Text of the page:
The most celebrated Muslim festival in India is going on this month. Ramadan – celebrated in the ninth month of the Islamic Calendar, is a month of fasting which signifies the time to purify one’s soul. This fast is observed for a period of 30 days, the day after this is marked by grand celebrations. Eid is the day when Muslims wear their finest and greet each other while offering Namaz and savoring delicacies made especially for this occasion.
This year, Ramadan starts from the 18th of June and runs up till the 17th of July. The month of Ramadan (pronounces as Ramazan in Persian, Urdu and Turkish) assembles people of this faith in large numbers at Islamic holy places like Mosques or Dargahs. Some of these are centuries old and depict the first traces of Islamic architecture in India. Over the years, Islamic architecture which originally was influenced by Turkish, and Persian which later culminated into Mughal architecture, now has come to be known as Indo- Islamic architecture having been infused with Indian architectural traits.
Some of the most popular features of this Indo- Islamic architecture include high domes with pillars around it, large open courtyards, and high minarets. Red sandstone was a preferred material to build these structures. There are several structures of Islamic architecture in India that showcases the beauty of this architecture which continues to inspire new structures. But the charm still remains in the older ones which are both rich in history and culture.
1. Mecca Masjid, Hyderabad
If Mecca Masjid finds itself being a tourist attraction throughout the year, the month of Ramadan makes it probably the busiest of places in Hyderabad. The already crowded lanes play host to small shops selling all sorts of things, ranging from toy guns to bangles and the Hyderabad special delicacies. The rains only add to the chaos and it’s not hard to get lost in the markets here. The Masjid started its foundation in the 1600s, when the ruling king commissioned to build bricks from the soil brought from Mecca – the holiest land of Islam. These bricks were used to form the central ark of the structure and took them more than 50 years to complete the entire masjid. The main structure of this Islamic Architecture in India which houses a small dome surrounded by minarets was placed between two columns made out of single pieces of granite. These columns have arched balconies at the top which continues further till it is covered by a dome. The entrance courtyard of the mosque houses the graves of the Asif Jahi rulers, containing the tombs of all Nizams and their families. The structure closely resembles to that of the Char Minar which is located nearby. The place is a must visit during Ramadan for anyone who wishes to experience the Islamic culture first hand. The sound of the prayers, the smell of the seekh kabab and the bustling crowd make for a once in a lifetime experience.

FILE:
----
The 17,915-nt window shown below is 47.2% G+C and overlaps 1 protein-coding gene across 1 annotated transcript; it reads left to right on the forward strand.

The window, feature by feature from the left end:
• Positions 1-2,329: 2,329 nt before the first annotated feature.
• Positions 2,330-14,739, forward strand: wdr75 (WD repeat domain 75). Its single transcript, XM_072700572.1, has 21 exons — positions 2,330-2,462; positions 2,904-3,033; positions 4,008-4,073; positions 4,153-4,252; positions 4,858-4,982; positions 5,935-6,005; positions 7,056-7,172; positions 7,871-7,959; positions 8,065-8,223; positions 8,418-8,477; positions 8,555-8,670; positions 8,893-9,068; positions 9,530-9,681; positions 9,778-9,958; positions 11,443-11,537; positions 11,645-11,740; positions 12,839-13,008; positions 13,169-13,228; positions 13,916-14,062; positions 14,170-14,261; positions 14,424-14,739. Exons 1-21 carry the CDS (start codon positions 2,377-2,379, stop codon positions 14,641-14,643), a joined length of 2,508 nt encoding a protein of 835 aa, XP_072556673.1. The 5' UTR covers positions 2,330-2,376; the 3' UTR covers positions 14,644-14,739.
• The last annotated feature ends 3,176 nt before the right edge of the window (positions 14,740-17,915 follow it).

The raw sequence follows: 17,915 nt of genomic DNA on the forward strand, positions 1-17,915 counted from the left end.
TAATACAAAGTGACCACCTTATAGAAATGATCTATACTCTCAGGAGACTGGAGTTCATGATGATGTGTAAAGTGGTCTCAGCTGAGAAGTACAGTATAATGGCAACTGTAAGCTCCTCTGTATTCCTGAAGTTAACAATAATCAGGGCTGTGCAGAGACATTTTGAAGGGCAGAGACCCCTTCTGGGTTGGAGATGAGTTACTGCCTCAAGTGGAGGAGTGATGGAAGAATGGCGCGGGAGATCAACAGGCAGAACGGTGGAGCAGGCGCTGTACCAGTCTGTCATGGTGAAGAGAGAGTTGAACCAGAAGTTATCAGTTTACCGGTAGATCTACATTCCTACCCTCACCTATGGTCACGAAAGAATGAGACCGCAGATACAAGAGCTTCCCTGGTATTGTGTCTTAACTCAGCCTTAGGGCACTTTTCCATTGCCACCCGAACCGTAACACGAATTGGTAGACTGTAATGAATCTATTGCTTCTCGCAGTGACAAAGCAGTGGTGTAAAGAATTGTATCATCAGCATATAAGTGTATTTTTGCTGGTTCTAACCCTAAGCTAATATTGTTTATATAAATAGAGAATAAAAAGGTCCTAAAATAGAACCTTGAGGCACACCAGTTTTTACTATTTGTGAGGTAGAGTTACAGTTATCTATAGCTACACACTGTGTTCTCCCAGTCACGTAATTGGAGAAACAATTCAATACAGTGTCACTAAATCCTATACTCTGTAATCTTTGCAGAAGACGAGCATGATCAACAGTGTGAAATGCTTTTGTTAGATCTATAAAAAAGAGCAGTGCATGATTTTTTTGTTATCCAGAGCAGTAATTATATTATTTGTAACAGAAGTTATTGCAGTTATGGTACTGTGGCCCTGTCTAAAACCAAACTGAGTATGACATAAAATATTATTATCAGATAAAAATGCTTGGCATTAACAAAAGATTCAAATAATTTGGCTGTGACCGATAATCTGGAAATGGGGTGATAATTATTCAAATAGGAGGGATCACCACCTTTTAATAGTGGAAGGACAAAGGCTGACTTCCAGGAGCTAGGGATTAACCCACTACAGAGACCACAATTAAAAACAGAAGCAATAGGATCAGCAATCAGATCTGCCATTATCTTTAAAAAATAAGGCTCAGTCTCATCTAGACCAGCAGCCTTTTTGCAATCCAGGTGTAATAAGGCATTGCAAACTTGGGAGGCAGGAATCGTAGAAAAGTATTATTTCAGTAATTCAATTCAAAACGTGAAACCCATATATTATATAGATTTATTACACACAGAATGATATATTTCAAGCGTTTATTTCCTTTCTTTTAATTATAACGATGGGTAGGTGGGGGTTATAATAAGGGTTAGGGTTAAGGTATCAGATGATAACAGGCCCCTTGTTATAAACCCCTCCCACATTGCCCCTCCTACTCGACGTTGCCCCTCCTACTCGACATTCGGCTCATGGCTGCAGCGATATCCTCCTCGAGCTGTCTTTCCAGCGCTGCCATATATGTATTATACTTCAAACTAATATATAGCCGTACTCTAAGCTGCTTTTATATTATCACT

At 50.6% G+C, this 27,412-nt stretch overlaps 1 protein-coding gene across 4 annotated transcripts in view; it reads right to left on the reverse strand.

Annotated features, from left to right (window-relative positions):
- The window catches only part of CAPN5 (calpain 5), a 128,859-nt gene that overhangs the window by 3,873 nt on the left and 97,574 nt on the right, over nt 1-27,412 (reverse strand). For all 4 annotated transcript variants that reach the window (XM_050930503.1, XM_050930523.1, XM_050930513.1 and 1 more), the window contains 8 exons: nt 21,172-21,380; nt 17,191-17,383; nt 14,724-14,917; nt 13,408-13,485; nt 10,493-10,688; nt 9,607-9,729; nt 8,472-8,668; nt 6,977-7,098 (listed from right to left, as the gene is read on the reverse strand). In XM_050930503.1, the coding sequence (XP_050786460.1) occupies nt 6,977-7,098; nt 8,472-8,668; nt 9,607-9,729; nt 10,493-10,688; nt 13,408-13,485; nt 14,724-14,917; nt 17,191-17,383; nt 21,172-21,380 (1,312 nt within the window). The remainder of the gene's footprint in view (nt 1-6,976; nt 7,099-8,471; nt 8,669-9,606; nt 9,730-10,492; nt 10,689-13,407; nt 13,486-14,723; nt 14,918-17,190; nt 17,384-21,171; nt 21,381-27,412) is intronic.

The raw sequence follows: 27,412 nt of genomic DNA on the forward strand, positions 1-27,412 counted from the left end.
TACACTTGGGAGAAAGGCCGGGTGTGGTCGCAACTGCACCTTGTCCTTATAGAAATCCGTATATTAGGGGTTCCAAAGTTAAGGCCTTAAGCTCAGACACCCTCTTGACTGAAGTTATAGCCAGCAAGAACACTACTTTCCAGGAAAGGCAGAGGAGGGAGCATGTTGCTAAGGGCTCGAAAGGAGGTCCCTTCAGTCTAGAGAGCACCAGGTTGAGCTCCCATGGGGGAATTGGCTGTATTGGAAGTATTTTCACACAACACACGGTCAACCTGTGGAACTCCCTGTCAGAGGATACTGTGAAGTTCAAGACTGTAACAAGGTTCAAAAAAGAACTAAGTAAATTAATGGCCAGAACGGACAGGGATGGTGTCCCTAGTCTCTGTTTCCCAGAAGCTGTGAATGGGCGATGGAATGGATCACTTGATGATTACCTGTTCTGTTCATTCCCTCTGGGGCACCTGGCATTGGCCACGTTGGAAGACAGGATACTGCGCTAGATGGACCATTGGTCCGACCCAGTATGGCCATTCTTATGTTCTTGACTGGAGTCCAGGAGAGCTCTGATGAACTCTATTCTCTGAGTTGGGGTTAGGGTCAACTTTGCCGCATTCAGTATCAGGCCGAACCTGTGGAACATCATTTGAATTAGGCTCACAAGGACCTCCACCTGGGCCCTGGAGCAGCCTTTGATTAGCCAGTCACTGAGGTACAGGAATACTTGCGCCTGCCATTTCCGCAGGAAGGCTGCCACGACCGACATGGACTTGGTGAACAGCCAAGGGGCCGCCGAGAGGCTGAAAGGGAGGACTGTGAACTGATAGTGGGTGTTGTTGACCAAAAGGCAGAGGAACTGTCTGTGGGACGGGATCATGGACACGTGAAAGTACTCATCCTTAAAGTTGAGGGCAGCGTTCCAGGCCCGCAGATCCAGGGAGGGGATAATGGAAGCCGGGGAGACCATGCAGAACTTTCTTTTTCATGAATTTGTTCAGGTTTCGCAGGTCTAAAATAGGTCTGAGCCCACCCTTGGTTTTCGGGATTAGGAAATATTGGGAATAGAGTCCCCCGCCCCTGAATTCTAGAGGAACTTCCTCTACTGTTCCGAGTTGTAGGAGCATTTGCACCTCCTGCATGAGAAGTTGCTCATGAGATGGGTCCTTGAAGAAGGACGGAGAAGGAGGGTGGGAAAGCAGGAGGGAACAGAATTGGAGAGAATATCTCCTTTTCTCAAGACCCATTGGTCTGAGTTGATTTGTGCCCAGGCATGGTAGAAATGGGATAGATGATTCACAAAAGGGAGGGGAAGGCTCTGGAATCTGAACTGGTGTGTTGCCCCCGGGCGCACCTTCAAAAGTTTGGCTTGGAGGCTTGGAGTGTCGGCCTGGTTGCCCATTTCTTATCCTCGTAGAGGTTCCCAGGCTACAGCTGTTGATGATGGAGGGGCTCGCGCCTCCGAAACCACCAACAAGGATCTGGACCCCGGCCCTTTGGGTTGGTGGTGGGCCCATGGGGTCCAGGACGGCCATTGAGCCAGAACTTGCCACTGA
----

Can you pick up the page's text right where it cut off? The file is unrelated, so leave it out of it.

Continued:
2. Jama Masjid, Delhi
The biggest Mosque and Islamic Architecture in India springs to life during Ramadan as its large courtyards are filled with hundreds of people gathered to break their fast. Families huddle up on sheets of cloth or newspapers spread out to indulge in some delicious iftar meals. A wide variety of food is prepared for this occasion in Matia Mahal, a narrow alley near the mosque which sees a lot of temporary food stalls crop during Ramadan. Most of the stalls don’t even have a name but a single binding objective to serve the community and not let anyone leave starving. The Mosque built by Shah Jahan, is one of the most important and largest mosques in India, befittingly called the Grand Mosque. Located centrally in old Delhi, the courtyard can hold up to twenty-five thousand worshipers. The foundation of the mosque was set on a hillock and it took about 6 years and over 6000 workers to complete the structure. The mosque is 261 feet high and is covered with 3 domes with alternated white and black stripes while most of the upper part is covered with gold. Two high minarets stand tall on either side of the domes. Shah Jahan also built several other mosques of similar plan but smaller in structure than that of Jama Masjid in Delhi.
3. Malik Deenar, Kerala
One of the oldest and well-kept Islamic Architecture in Kerala, Malik Dinar is believed to be around 1400 years old. It has now come to be known as the centre of Islam in the west coast of India. Malik Ibn Dinar, who is famous for being the first to bring Islam to India, founded this mosque. This place is highly sacred to Muslims which also contains the grave of Malik Ibn Mohammed who was a descendent of Malik Ibn Dinar. The architecture of the mosque heavily depicts the Islamic architecture at the time of the Persian influence which is why the structure of the mosque is not similar to that of the other mosque which has a primary feature of domes, that’s absent here.